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RIYADH: It is a question being asked all around Asia as the AFC Champions League gets into gear: Who can stop Al-Hilal? Who can stop the title holders, who picked up a record fourth continental crown last November, from making it five this time around?

While there is still plenty of time for a challenger to step forward, there is no doubt that the Saudi Arabian powerhouse are the ones to beat.

If evidence was needed of the Riyadh club’s ascendancy, then there is the fact that after three games of the western zone, the team is the only one with the maximum haul of nine points. Al-Hilal have already defeated Sharjah of the UAE, Qatar’s Al-Rayyan, and Istiklol of Tajikistan and are five points clear at the top of Group A and strolling through the first round.

While the foreign stars at the club generally grab the headlines, it is striking that Al-Hilal’s six goals in Group A so far have come from six different players with only one, a winner in the opening game from Brazil’s Michael, coming from an import.

Saleh Al-Shehri started the new campaign off with Abdullah Al-Hamdan, Mohamed Kanno, Nasser Al-Dawsari, and Salman Al-Faraj getting in on the act since.

The defense has been solid with just one goal conceded in 270 minutes of football. There is a real strength in depth at the club and they are not reliant on one player. Odion Ighalo has yet to score in the Champions League and the same is true of Moussa Marega and Matheus Pereira, two of the best talents in the competition. Even with injuries in the first game to Al-Shehri and Jang Hyun-soo in defense, and then Marega coming down with a bout of flu, the team have barely missed a beat.

Now they are approaching the realms of history-making. The most recent win over Istiklol, more comprehensive than the 1-0 scoreline suggested, was an 11th in succession. The run stretches back to the first game under coach Ramon Diaz who arrived in February. It is fair to say that the reaction to the Argentine’s return at the time was underwhelming, but results have been perfect. Not only is it the best streak of any new coach in the history of Saudi Arabian football, but it is also closing on club records.

Eric Gerets led Al-Hilal to a 12-match run during the 2009 to 2010 session when the well-travelled Belgian boss delivered the domestic title. The record belongs to Marcos Paqueta who oversaw a 13-game streak in the 2004 to 2005 season which, understandably, ended with the championship. Should Diaz and his men win the three remaining games in their group then both those runs will be surpassed.

There are only two downsides to Al-Hilal’s current hot streak. The first is that the knockout stages of the Champions League will not start until early next year as the tournament transitions to a September to May calendar meaning that, by the time the action resumes, players will have come and gone, not to mention momentum and form.

The second is that, unlike the previous two mammoth winning streaks, it is likely to end without a domestic title. At the moment, the Riyadh club are 11 points behind league leaders Al-Ittihad in the Saudi Pro League. There is still a little hope, as Al-Ittihad have played two games more than their challengers and the two teams are still to meet once more.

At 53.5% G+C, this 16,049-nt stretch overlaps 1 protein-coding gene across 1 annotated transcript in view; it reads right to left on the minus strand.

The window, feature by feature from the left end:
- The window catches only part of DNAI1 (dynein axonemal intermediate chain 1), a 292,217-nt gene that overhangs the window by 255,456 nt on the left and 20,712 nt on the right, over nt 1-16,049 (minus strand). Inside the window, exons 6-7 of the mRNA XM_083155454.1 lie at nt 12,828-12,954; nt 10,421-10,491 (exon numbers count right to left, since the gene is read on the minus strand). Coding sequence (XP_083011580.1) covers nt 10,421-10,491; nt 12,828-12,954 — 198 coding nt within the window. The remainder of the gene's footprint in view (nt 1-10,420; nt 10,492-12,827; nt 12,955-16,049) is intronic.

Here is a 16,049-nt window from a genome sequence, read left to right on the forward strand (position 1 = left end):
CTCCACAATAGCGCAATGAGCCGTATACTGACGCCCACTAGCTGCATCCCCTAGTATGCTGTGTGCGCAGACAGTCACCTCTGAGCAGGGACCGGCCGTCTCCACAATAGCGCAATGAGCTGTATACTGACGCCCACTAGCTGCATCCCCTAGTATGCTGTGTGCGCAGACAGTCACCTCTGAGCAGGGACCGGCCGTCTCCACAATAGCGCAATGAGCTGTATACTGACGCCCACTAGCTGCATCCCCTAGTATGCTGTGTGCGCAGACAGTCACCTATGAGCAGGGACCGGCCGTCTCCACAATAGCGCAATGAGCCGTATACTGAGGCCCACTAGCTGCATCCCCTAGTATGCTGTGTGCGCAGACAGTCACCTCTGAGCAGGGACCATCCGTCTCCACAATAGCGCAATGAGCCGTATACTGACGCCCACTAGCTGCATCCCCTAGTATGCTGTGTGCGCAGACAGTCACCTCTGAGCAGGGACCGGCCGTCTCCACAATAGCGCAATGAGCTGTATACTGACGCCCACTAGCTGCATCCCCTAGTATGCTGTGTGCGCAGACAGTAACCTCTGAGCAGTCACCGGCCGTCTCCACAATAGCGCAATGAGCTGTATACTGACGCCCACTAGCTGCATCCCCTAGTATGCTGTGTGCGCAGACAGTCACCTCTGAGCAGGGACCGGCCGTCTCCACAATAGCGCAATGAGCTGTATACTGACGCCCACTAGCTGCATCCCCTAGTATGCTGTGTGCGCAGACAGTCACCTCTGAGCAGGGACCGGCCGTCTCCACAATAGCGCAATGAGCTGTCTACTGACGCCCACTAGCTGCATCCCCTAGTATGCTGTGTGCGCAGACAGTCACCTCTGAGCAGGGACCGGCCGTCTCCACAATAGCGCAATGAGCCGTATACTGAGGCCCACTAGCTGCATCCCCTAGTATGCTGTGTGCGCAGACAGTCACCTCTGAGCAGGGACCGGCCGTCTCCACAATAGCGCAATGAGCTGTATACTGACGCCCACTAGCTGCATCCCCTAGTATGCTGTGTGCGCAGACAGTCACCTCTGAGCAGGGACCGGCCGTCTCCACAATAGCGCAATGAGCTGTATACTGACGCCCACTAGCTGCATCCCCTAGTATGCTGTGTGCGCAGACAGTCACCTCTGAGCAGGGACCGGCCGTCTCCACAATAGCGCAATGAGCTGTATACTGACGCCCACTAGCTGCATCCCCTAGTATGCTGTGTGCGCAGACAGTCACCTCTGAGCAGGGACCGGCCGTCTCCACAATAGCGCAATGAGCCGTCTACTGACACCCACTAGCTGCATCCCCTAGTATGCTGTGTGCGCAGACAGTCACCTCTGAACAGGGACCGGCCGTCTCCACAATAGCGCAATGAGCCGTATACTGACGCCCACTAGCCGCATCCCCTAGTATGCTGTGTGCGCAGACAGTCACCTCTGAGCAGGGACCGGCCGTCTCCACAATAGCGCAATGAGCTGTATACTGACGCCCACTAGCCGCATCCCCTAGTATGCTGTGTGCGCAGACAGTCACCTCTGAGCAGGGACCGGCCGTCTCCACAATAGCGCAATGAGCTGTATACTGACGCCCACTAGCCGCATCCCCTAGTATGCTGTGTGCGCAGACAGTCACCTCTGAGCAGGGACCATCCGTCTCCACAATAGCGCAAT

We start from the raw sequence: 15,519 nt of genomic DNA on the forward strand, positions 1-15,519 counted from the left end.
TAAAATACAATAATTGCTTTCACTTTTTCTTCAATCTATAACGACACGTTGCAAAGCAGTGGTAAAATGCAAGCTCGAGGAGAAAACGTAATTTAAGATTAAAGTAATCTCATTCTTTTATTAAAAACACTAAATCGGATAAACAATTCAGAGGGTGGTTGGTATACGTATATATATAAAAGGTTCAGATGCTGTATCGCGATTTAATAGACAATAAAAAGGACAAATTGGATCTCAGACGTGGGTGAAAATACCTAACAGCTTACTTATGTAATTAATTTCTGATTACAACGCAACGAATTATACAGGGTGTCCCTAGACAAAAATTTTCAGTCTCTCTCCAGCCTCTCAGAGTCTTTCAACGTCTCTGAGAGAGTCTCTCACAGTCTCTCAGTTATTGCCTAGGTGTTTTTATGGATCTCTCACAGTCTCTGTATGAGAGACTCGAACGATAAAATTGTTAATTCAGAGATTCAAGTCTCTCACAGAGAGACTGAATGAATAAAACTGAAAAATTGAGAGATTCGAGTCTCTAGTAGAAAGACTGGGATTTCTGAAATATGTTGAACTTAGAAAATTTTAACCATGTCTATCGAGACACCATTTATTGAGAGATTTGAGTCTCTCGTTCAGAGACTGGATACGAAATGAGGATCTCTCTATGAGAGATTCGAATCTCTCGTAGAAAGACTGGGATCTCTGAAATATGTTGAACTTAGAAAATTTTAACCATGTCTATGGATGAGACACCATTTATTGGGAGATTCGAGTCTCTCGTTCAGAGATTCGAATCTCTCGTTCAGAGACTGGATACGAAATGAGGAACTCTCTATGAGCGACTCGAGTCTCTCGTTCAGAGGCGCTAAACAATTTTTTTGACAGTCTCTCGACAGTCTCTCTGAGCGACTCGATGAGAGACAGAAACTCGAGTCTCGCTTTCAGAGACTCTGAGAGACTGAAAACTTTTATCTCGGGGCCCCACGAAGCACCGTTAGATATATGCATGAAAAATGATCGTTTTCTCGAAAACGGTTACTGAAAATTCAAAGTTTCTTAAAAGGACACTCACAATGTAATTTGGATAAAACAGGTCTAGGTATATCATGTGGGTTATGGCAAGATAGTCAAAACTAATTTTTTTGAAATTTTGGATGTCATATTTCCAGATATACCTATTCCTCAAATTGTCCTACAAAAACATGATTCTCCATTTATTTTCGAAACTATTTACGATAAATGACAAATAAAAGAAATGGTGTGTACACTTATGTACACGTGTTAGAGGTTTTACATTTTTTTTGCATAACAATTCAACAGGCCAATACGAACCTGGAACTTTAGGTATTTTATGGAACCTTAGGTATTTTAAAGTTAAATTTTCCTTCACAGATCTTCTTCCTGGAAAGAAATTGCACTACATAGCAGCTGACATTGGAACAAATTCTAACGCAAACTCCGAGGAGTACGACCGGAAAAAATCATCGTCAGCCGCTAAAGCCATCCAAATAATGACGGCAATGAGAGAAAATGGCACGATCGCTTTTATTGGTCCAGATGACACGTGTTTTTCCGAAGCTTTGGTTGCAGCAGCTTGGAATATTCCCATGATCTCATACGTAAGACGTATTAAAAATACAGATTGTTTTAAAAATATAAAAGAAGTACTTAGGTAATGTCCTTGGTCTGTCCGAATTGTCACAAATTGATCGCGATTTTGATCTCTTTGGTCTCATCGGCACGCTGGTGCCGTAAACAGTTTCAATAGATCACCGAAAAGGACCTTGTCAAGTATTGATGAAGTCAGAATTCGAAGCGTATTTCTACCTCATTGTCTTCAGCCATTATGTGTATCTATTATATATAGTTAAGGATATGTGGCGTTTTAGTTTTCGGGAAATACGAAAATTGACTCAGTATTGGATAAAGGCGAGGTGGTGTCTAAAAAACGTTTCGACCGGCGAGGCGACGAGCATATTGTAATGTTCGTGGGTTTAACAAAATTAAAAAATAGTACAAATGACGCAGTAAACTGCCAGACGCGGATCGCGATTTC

The problem for Al-Hilal is that the Jeddah giants have been in great form themselves, having dropped just five points from a possible 48 with the one defeat coming at the hands of Al-Hilal in March. That means there is probably too much for Al-Hilal left to do to make up the deficit. It also means that winning the current continental competition is more likely than domestic success this year.

That does not surprise former Al-Hilal goalkeeper Ali Al-Habsi.

The ex-Omani goalkeeper, who had a spell with the Riyadh club in a career that saw him playing in the English Premier League with Bolton Wanderers and Wigan Athletic, said: “Al-Hilal’s games in Asia are easier than the games they have in the league. There is no doubt that they will qualify at the top of the group as there is such a clear difference between the Saudi leagues and the others.”

Al-Habsi may be right as the rest of the pack have yet to impress.

Al-Sadd and Al-Duhail of Qatar have the firepower to cause anyone problems but a look around the other groups does not find that many potential challengers.

The expulsion of Persepolis and Esteghlal for falling foul of the Asian Football Confederation’s licensing requirements have not done much for Iran’s hopes.

The UAE representatives do not look to be of the classic variety. It may well be that Al-Hilal’s biggest rivals in the western zone – the tournament is divided into two geographic halves until the final – will come from close to home with local rivals Al-Shabab perhaps the second-most impressive performer so far in the group stage, with Al-Faisaly and Al-Taawoun also standing out. It backs up the point that Al-Habsi has been making.

Whatever happens, Al-Hilal are not only the defending continental champions of Asia but are currently the best team in the competition. Add that to a potential record-breaking streak of wins and these are heady days to be following the most successful club in the history of Saudi Arabia as well as Asia.

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